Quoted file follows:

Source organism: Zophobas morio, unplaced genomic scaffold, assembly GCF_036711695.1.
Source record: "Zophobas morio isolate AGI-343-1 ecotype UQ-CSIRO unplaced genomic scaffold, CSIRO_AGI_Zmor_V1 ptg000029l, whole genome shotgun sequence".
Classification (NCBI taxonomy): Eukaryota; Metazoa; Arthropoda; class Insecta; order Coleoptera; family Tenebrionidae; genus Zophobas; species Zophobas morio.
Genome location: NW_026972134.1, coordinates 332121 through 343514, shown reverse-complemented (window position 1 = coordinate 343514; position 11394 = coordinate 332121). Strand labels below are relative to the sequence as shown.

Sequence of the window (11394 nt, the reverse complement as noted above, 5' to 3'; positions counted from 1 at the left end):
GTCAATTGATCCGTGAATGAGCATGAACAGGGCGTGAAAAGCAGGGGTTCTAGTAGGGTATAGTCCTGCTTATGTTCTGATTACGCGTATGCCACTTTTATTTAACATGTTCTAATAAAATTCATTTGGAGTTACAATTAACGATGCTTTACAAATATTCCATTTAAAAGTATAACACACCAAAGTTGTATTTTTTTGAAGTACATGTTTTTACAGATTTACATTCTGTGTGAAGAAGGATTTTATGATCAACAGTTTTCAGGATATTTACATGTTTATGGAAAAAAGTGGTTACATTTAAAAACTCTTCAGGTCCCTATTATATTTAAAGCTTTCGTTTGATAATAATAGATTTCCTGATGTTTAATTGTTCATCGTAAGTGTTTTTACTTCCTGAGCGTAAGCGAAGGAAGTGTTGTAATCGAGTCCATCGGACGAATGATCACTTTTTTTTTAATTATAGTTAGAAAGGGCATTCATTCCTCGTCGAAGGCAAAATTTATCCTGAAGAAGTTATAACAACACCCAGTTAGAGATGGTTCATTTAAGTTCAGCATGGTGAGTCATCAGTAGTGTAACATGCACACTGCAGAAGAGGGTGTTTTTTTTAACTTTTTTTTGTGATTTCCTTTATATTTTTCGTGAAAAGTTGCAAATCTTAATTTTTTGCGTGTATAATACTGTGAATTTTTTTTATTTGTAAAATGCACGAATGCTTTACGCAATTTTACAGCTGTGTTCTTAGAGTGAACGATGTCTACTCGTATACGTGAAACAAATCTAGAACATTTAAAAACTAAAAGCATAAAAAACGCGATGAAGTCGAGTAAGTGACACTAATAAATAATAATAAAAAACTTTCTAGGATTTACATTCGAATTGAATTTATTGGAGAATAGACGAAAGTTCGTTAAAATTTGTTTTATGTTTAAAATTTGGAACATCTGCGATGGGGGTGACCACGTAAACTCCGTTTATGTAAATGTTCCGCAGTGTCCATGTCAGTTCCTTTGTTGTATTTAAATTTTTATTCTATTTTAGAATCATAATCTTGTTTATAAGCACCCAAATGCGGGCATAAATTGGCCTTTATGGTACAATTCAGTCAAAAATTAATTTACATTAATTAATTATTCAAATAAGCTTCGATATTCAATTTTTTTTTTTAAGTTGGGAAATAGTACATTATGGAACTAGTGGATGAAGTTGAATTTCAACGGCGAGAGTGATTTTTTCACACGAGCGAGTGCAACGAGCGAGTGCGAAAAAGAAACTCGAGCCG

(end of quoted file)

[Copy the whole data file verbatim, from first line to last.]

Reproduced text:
Source organism: Zophobas morio, unplaced genomic scaffold, assembly GCF_036711695.1.
Source record: "Zophobas morio isolate AGI-343-1 ecotype UQ-CSIRO unplaced genomic scaffold, CSIRO_AGI_Zmor_V1 ptg000029l, whole genome shotgun sequence".
Classification (NCBI taxonomy): Eukaryota; Metazoa; Arthropoda; class Insecta; order Coleoptera; family Tenebrionidae; genus Zophobas; species Zophobas morio.
Genome location: NW_026972134.1, coordinates 332121 through 343514, shown reverse-complemented (window position 1 = coordinate 343514; position 11394 = coordinate 332121). Strand labels below are relative to the sequence as shown.

Sequence of the window (11394 nt, the reverse complement as noted above, 5' to 3'; positions counted from 1 at the left end):
GTCAATTGATCCGTGAATGAGCATGAACAGGGCGTGAAAAGCAGGGGTTCTAGTAGGGTATAGTCCTGCTTATGTTCTGATTACGCGTATGCCACTTTTATTTAACATGTTCTAATAAAATTCATTTGGAGTTACAATTAACGATGCTTTACAAATATTCCATTTAAAAGTATAACACACCAAAGTTGTATTTTTTTGAAGTACATGTTTTTACAGATTTACATTCTGTGTGAAGAAGGATTTTATGATCAACAGTTTTCAGGATATTTACATGTTTATGGAAAAAAGTGGTTACATTTAAAAACTCTTCAGGTCCCTATTATATTTAAAGCTTTCGTTTGATAATAATAGATTTCCTGATGTTTAATTGTTCATCGTAAGTGTTTTTACTTCCTGAGCGTAAGCGAAGGAAGTGTTGTAATCGAGTCCATCGGACGAATGATCACTTTTTTTTTAATTATAGTTAGAAAGGGCATTCATTCCTCGTCGAAGGCAAAATTTATCCTGAAGAAGTTATAACAACACCCAGTTAGAGATGGTTCATTTAAGTTCAGCATGGTGAGTCATCAGTAGTGTAACATGCACACTGCAGAAGAGGGTGTTTTTTTTAACTTTTTTTTGTGATTTCCTTTATATTTTTCGTGAAAAGTTGCAAATCTTAATTTTTTGCGTGTATAATACTGTGAATTTTTTTTATTTGTAAAATGCACGAATGCTTTACGCAATTTTACAGCTGTGTTCTTAGAGTGAACGATGTCTACTCGTATACGTGAAACAAATCTAGAACATTTAAAAACTAAAAGCATAAAAAACGCGATGAAGTCGAGTAAGTGACACTAATAAATAATAATAAAAAACTTTCTAGGATTTACATTCGAATTGAATTTATTGGAGAATAGACGAAAGTTCGTTAAAATTTGTTTTATGTTTAAAATTTGGAACATCTGCGATGGGGGTGACCACGTAAACTCCGTTTATGTAAATGTTCCGCAGTGTCCATGTCAGTTCCTTTGTTGTATTTAAATTTTTATTCTATTTTAGAATCATAATCTTGTTTATAAGCACCCAAATGCGGGCATAAATTGGCCTTTATGGTACAATTCAGTCAAAAATTAATTTACATTAATTAATTATTCAAATAAGCTTCGATATTCAATTTTTTTTTTTAAGTTGGGAAATAGTACATTATGGAACTAGTGGATGAAGTTGAATTTCAACGGCGAGAGTGATTTTTTCACACGAGCGAGTGCAACGAGCGAGTGCGAAAAAGAAACTCGAGCCG